The management group also wrote a $354,221 check to the State Bank of Lizton, which holds the venue’s mortgage, to pay off the principle interest that was waived once COVID hit home.

“What that allows us to do is reset and stay on our current mortgage debt payment plan, so it will not be extended. The 30 year mortgage stays at the 30 year mortgage clip. A lot of that had to do with because we have reopened and are generating revenue,” Webb said during the Dec. 16 CVC meeting.

Money has also been set aside to pave the parking lot for the venue.

(From left) Brown County Music Center’s management group member Bruce Gould, management group co-president Kevin Ault, Commissioners Diana Biddle, Jerry Pittman, Chuck Braden, management group member Jim Schultz and management group co-president Barry Herring pose for a photo during the Dec. 8 commissioners meeting. At that meeting, the management group presented the commissioners with an award for Excellence in Merit Shop Construction from the Associated Builders and Contractors Indiana-Kentucky Division for the construction of the 2,000 seat venue. Brandt Construction and Miller Architects also received the award. Suzannah Couch | The Democrat

The CVC also approved an amendment to the administration agreement to change how the $1 million capital improvement fund could be spent. Originally that fund was to be set aside for major building repairs and had to be at $1 million before profit from the music center could be split between the county and the Brown County Community Foundation.

The administration agreement states that once the capital improvement fund was at $1 million, remaining profits would be split 25/75 between the county and BCCF with the foundation receiving 75 percent. No money has been given to the county or the foundation yet under that agreement, which is separate from the payments made to the county in lieu of property taxes.

The amendment now allows the music center to also spend the $1 million capital improvement fund on ticket refunds and operating losses.

“The last thing we as a board wanted to do was we have $1 million in the bank and we have all of these shows cancel, but we can’t touch it because we use it for capital improvements,” Herring said during the Dec. 8 commissioners meeting.

“We didn’t want to have to come back to the county and say ‘Oh my gosh we need some sort of funding for it (the music center),’ We can use this $1 million for that (ticket refunds and operating losses).”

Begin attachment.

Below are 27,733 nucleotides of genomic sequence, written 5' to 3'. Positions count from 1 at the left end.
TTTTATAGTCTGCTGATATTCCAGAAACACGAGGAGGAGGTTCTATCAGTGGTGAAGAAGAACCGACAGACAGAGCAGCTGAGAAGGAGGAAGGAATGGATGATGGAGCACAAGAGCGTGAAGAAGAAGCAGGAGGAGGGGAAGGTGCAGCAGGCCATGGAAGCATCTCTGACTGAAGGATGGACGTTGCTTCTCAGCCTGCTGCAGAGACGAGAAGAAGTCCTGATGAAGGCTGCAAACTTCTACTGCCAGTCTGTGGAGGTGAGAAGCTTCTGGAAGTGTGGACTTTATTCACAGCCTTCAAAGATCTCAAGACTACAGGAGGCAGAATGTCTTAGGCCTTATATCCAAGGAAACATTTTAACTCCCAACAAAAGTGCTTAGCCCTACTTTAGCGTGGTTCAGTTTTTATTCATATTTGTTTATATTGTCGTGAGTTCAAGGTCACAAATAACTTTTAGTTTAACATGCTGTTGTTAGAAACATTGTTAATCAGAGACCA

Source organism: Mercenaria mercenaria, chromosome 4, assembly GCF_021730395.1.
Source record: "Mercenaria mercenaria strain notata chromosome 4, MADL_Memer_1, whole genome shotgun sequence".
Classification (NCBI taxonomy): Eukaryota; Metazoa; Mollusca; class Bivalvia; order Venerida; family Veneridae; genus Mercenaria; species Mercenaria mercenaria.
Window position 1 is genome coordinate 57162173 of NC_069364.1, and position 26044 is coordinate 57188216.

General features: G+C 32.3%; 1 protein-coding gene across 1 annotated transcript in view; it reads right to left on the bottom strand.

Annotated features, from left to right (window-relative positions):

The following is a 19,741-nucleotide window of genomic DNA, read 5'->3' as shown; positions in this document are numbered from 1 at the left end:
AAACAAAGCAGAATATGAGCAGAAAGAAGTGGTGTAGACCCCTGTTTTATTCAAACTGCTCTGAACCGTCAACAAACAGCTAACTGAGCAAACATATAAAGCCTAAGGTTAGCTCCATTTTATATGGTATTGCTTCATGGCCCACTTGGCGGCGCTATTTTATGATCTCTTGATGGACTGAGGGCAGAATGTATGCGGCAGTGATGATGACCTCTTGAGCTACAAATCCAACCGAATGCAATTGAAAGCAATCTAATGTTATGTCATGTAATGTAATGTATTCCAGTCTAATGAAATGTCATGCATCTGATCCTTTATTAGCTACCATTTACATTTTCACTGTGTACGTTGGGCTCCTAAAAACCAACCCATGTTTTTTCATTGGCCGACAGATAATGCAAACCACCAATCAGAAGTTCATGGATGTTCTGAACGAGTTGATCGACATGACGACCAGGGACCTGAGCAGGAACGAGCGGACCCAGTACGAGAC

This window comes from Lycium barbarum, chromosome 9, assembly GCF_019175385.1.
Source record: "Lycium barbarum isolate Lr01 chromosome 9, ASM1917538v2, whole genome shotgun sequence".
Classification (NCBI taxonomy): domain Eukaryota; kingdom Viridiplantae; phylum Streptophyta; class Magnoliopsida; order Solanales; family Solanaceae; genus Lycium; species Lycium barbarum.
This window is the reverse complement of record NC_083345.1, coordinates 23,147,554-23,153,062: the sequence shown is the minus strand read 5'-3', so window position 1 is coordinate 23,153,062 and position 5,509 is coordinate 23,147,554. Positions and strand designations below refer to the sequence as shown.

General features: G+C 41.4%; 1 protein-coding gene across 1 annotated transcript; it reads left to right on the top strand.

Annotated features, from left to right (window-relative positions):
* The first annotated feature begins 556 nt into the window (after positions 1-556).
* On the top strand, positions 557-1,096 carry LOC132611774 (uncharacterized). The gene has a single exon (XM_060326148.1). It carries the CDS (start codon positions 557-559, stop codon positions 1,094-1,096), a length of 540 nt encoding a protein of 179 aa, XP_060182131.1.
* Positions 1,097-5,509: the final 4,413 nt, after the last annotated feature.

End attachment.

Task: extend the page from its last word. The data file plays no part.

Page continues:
Herring said he sees the music center making enough profit next year to give back to the county and the community foundation.

The amendment was also approved by the venue’s building corporation, management group, the State Bank of Lizton and the commissioners.

At the Dec. 8 meeting, the management group also presented the commissioners with an award for Excellence in Merit Shop Construction from the Associated Builders and Contractors Indiana-Kentucky Division for the construction of the 2,000 seat venue. Brandt Construction and Miller Architects also received the award for being the contractor and architect for the music center project.

Looking ahead, the music center has another sold out show on its books for next year with another one nearing the same status. Bobby Weir and the Wolf Brothers featuring the Wolfpack will take center stage on March 19. Weir is a founding member of the Grateful Dead and Dead &Company. Bobby Weir and Wolf Bros were formed in 2018 by Weir, Don Was and Jay Lane.

The band performs songs from the Grateful Dead’s catalog along with music from Weir’s solo albums, touring throughout the country. The show sold out almost immediately with over 1,400 tickets being sold in a fan pre-sale alone, Webb said.

The venue’s first sold out show was country legend Willie Nelson and was postponed due to COVID-19. It is now scheduled for April 25.

Wrapping up 2021 for the music center was a holiday performance from the Beach Boys and ringing in the New Year with Rev. Peyton’s Big Damn Band.

In February, Grammy winner Emmylou Harris and country singer Wyonna Judd will perform at the music center. Harris will take center stage on Feb. 2 and Judd will perform on Feb. 5.

Other acts coming to the music center next year include Weird Al Yankovic, Graham Nash and Gordon Lightfoot. Webb noted last month that Yankovic’s show was close to selling out as well.

Tickets are currently on sale for all the above mentioned shows, and more, at and at the venue’s box office.